Appeal from the District Court of the United States for the Northern District of Illinois, Eastern Division; John P. Barnes, Judge.
Before EVANS, SPARKS, and FITZHENRY, Circuit Judges.
FITZHENRY, Circuit Judge.
This is an appeal from a decree of the District Court in favor of appellee on a bill of interpleader filed by the New York Life Insurance Company, under which it paid into the registry of the District Court $9,930.80, the proceeds of two insurance policies on the life of Daniel Hosanna, deceased, there being adverse claimants to the proceeds of the policies.
Appellee, Esther J. Benjamin, claimed the fund by virtue of being the beneficiary named in the two policies. She alleged the insured met his death in a manner unknown to her and that she did not cause or help to cause his death.
Appellants filed separate answers, in which they denied that appellee was entitled to receive the proceeds of the policies because she feloniously caused or assisted in causing the death of the deceased.
Daniel Hosanna, deceased, orphaned in his early infancy, was reared in Persia by his uncle, Samuel Lazar, an appellant. Upon coming of age he immigrated to America, with money furnished by his uncle, and from 1926 to 1932 lived in Chicago with appellee, who claimed to be distantly related to him, and her husband, Joash Benjamin. At the time of his death he was about forty-eight years of age and unmarried. He had four policies of insurance on his life in addition to the two involved in this case. The policies here in suit contain a clause providing that "Double Indemnity" shall be payable where the death results from "bodily injury effected solely through external, violent and accidental means," and shall not be payable where death shall result "from the taking of poison * * * whether voluntarily or otherwise."
As deceased was returning home from work at about 3 o'clock in the morning of Labor Day, 1932, a few weeks before his death, he was assaulted just as he entered the vestibule of the apartment house in which Mrs. Benjamin was living. He was beaten over the head, and when he "woke up" he rang the bell and asked appellee to help him upstairs; she refused to, or to permit her husband to go to his assistance.
On October 19, 1932, deceased took appellee's car to get some dirt for a lady's flowers, and drove to a vacant lot which belonged to him. The lot was located several miles from Mrs. Benjamin's home and was surrounded by shrubbery growing so high that only the top of an automobile could be seen above it. There he was beaten over the head and his skull fractured, and threafter the car was driven over his body. He was found and removed to a hospital, where he died on the following day. Immediately after the murderous assault, a witness saw a man driving rapidly away in appellee's car, which was later abandoned in Oak Park, Ill., and recovered by appellee.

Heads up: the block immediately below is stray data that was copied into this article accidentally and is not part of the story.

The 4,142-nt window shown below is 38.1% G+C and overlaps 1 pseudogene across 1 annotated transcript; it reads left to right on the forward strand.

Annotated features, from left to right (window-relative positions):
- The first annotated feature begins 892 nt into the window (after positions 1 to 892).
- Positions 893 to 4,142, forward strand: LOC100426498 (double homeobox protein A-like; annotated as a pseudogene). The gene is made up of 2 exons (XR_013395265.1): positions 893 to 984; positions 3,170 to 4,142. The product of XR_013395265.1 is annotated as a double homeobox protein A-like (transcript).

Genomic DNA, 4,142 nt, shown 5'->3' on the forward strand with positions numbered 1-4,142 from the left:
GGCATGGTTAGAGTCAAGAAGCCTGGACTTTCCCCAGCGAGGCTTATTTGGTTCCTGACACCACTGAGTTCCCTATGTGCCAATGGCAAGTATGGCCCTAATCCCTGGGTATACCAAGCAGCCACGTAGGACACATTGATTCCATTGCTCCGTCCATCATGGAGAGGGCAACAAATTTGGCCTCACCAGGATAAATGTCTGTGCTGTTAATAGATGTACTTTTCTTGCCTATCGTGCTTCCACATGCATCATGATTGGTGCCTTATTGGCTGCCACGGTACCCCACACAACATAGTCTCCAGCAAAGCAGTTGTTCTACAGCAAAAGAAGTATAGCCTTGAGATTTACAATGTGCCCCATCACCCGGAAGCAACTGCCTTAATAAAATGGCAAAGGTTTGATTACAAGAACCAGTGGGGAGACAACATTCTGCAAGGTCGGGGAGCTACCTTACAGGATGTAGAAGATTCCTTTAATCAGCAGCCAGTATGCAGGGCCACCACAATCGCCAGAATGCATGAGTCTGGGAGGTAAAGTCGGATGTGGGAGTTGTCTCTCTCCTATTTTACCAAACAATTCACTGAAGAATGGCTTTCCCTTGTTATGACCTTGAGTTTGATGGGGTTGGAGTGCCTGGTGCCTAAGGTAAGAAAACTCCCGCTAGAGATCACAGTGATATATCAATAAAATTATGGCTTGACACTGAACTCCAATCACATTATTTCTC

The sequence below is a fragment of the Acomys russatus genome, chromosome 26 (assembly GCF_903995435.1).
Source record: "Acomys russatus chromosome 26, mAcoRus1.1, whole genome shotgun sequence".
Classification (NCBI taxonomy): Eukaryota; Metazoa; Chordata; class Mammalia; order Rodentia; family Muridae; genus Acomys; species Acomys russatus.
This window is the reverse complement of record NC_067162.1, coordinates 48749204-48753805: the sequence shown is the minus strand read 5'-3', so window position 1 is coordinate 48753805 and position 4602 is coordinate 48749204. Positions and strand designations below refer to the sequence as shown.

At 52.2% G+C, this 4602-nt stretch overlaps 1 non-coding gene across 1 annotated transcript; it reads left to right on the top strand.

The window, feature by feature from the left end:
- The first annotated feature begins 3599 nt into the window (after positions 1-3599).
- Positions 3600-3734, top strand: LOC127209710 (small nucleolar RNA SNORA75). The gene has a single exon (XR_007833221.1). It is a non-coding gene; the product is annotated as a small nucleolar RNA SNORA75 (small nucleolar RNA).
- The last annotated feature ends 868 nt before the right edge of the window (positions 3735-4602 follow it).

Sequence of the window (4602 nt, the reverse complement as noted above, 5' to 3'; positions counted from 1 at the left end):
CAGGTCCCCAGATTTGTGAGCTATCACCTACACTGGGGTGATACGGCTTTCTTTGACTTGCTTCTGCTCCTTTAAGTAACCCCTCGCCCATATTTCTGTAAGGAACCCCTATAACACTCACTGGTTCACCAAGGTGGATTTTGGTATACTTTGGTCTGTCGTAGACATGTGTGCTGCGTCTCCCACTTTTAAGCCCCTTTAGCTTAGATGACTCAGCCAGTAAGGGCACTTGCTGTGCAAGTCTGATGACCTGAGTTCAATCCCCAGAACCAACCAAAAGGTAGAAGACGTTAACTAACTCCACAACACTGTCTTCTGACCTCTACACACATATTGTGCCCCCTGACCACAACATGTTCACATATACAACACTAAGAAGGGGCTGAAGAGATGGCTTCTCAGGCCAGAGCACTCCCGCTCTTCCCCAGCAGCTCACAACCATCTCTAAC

On the trial, appellee made her proof first. When she closed her case, appellants began offering their proof. Late in the afternoon the administrator had offered some documentary evidence, when the record shows the following occurred:
"The court then said: Any further testimony? Counsel for said defendant administrator and said defendant Lazar said: That is all we have here, your Honor (the hour then being about 5:30 P.M.). Counsel for Mrs. Benjamin said: We have closed our case and we ask for a finding. The court then stated: The finding will be in favor of the claimant Esther J. Benjamin. I cannot see anything in this case but a suspicion, and for the life of me I do not see any foundation for the suspicion. * * *"
No objection was made and no exception taken. No further time ws requested in which to procure or produce additional testimony; no offer to prove any facts by any designated witness was made. The trial court had seen all of the witnesses, heard them testify, and while the conclusion of the trial was somewhat summary, the record does not show any right on the part of appellants to complain. No serious question of law is involved.
Appellants assigned as error the refusal of the court to grant a continuance for the trial of the case on February 8, 1934. The motion was addressed entirely to the discretion of the court and asked for the continuance on the ground that the name of the person who administered the fatal blows to the deceased on October 19, 1932, had just been discovered. The original answers to the bill of interpleader were filed in January and March 1933. The cause was continued four or five times and finally was again set for February 6, 1934. The last motion for a continuance was made February 7, 1934.
The affidavit signed by Lazar discloses the fact that on February 4, 1934, information was procured for the first time which strongly and definitely tends to show who beat the deceased over the head on October 19, 1932, from which injuries the insured died, and that it is such that it is believed the murderer of said deceased can be apprehended; that on the next day steps were taken to communicate with and have action taken by the proper law enforcement officers for the apprehension of the murderer. It was further charged that the evidence tends to show that the person who hit deceased over the head on October 19, 1932, is a person in the immediate family of Esther J. Benjamin. The affidavit tends to show that appellants believed if the person referred to were apprehended and tried it would dispose of the issues involved in this case. This case would not be concluded bya conviction, but would still have to be tried upon its own merits, regardless of the outcome of the criminal case. Lillie v. Modern Woodmen of ...